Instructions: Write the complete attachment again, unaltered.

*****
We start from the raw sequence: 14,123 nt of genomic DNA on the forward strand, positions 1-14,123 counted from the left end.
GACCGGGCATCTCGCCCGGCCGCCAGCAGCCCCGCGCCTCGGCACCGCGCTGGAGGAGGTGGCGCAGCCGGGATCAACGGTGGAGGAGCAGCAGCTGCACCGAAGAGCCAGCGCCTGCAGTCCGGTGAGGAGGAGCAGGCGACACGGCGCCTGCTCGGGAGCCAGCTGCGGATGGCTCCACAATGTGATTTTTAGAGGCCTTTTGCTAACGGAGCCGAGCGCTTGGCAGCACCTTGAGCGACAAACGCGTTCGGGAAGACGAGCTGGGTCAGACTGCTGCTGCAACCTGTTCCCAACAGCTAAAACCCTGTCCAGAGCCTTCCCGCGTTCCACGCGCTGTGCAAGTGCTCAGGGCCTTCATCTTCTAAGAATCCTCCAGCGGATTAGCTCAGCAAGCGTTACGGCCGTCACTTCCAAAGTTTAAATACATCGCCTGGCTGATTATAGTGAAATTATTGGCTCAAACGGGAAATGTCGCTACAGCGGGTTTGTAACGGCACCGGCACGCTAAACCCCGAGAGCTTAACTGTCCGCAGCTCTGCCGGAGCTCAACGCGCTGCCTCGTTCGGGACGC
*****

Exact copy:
We start from the raw sequence: 14,123 nt of genomic DNA on the forward strand, positions 1-14,123 counted from the left end.
GACCGGGCATCTCGCCCGGCCGCCAGCAGCCCCGCGCCTCGGCACCGCGCTGGAGGAGGTGGCGCAGCCGGGATCAACGGTGGAGGAGCAGCAGCTGCACCGAAGAGCCAGCGCCTGCAGTCCGGTGAGGAGGAGCAGGCGACACGGCGCCTGCTCGGGAGCCAGCTGCGGATGGCTCCACAATGTGATTTTTAGAGGCCTTTTGCTAACGGAGCCGAGCGCTTGGCAGCACCTTGAGCGACAAACGCGTTCGGGAAGACGAGCTGGGTCAGACTGCTGCTGCAACCTGTTCCCAACAGCTAAAACCCTGTCCAGAGCCTTCCCGCGTTCCACGCGCTGTGCAAGTGCTCAGGGCCTTCATCTTCTAAGAATCCTCCAGCGGATTAGCTCAGCAAGCGTTACGGCCGTCACTTCCAAAGTTTAAATACATCGCCTGGCTGATTATAGTGAAATTATTGGCTCAAACGGGAAATGTCGCTACAGCGGGTTTGTAACGGCACCGGCACGCTAAACCCCGAGAGCTTAACTGTCCGCAGCTCTGCCGGAGCTCAACGCGCTGCCTCGTTCGGGACGC